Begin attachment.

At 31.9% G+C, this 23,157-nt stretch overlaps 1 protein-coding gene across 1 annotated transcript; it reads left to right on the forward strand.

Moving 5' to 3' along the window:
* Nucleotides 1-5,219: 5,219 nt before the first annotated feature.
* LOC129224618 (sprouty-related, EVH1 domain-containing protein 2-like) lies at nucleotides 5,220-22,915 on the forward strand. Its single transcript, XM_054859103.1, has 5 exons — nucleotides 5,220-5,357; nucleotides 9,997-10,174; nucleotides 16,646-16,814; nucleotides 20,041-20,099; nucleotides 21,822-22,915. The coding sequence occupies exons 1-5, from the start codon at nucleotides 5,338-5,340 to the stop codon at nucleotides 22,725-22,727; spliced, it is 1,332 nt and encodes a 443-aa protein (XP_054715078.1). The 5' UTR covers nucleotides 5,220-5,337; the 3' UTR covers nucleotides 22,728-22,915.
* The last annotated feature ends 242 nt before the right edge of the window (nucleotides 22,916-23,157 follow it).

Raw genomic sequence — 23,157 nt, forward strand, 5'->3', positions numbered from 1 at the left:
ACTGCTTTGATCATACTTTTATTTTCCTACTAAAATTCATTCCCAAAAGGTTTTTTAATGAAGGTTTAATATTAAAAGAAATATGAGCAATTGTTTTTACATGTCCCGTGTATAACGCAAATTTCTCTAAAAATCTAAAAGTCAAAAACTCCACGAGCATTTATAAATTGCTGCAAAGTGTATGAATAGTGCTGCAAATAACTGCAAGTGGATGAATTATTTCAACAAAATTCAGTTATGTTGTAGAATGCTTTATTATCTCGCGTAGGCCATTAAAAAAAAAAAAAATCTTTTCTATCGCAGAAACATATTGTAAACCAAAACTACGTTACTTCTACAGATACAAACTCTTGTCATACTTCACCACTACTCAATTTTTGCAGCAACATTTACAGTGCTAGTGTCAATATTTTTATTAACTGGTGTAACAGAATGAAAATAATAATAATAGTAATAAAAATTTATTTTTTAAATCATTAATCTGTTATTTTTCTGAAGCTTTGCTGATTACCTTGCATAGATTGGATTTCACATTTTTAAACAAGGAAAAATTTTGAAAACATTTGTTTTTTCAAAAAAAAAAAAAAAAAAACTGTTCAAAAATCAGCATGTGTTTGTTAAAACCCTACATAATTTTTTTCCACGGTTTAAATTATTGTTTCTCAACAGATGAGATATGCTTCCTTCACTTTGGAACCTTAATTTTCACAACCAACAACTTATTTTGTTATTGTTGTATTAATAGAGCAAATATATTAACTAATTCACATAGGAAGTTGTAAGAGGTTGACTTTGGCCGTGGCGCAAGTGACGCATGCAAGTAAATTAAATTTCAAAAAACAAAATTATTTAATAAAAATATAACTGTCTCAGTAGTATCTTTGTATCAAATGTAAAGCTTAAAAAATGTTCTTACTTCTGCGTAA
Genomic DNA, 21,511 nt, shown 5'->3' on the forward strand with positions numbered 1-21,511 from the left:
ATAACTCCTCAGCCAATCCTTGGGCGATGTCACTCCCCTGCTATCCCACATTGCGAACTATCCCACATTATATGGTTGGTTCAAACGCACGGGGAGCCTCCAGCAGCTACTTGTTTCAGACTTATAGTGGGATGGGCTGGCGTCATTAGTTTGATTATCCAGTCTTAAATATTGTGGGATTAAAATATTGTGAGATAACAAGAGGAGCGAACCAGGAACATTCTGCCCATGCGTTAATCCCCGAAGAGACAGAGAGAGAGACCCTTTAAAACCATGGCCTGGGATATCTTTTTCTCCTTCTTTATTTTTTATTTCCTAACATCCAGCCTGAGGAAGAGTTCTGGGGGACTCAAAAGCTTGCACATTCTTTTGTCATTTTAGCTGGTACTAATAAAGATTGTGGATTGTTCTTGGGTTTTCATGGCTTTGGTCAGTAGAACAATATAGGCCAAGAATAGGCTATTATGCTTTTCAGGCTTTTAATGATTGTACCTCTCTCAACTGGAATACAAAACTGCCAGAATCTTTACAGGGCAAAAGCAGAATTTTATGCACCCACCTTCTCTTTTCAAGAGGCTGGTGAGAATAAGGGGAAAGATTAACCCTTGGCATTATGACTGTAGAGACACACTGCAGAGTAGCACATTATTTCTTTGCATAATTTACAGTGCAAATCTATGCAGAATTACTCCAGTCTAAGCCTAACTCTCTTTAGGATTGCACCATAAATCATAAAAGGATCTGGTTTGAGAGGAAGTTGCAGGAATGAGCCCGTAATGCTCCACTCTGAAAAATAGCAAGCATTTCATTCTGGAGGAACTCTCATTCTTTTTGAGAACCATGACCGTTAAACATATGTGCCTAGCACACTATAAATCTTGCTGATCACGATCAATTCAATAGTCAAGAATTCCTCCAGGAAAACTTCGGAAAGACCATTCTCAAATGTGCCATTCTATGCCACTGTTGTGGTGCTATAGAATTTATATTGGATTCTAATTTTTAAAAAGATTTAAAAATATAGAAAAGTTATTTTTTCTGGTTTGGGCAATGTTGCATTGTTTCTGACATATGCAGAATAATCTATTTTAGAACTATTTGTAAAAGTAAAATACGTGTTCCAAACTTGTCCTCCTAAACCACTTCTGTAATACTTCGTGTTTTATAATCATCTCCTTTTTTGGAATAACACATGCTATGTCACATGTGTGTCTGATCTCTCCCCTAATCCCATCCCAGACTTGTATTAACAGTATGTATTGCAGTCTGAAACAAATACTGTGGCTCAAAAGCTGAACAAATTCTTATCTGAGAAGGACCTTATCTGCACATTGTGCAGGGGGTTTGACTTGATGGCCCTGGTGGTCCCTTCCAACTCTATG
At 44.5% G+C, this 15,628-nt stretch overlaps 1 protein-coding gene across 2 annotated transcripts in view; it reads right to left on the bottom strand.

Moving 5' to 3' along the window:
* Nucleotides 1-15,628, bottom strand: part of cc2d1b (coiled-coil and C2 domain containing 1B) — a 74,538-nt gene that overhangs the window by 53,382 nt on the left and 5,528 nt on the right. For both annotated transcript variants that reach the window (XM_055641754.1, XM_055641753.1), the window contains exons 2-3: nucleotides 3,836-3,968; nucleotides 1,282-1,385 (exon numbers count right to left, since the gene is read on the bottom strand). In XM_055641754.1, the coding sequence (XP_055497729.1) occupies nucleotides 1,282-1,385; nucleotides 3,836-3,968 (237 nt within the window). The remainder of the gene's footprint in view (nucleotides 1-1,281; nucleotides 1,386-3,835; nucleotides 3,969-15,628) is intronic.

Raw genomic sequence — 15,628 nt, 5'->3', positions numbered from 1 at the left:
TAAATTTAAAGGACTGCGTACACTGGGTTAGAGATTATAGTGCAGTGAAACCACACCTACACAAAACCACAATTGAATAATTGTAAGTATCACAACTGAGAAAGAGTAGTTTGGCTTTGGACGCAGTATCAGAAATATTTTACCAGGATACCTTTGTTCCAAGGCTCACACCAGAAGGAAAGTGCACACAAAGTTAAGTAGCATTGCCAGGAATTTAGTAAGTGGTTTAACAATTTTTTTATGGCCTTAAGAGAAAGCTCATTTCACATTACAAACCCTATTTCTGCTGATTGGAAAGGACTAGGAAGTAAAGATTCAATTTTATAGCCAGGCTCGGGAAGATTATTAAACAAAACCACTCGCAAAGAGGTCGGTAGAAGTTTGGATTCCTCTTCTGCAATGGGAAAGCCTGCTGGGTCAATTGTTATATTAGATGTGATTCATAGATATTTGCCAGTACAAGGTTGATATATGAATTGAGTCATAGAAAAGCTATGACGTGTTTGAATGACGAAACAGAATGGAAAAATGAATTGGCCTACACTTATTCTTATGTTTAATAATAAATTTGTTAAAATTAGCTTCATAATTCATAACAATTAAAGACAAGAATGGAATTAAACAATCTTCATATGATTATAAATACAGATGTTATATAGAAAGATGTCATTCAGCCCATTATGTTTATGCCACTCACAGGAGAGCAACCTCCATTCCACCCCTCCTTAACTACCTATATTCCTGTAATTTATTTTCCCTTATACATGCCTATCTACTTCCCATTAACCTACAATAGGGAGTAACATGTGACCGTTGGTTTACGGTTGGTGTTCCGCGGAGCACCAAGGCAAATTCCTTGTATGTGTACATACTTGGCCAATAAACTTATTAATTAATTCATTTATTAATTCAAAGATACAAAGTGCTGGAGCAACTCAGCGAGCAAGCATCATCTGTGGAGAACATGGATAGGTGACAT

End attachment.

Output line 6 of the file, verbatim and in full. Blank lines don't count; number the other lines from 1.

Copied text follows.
Raw genomic sequence — 23,157 nt, forward strand, 5'->3', positions numbered from 1 at the left: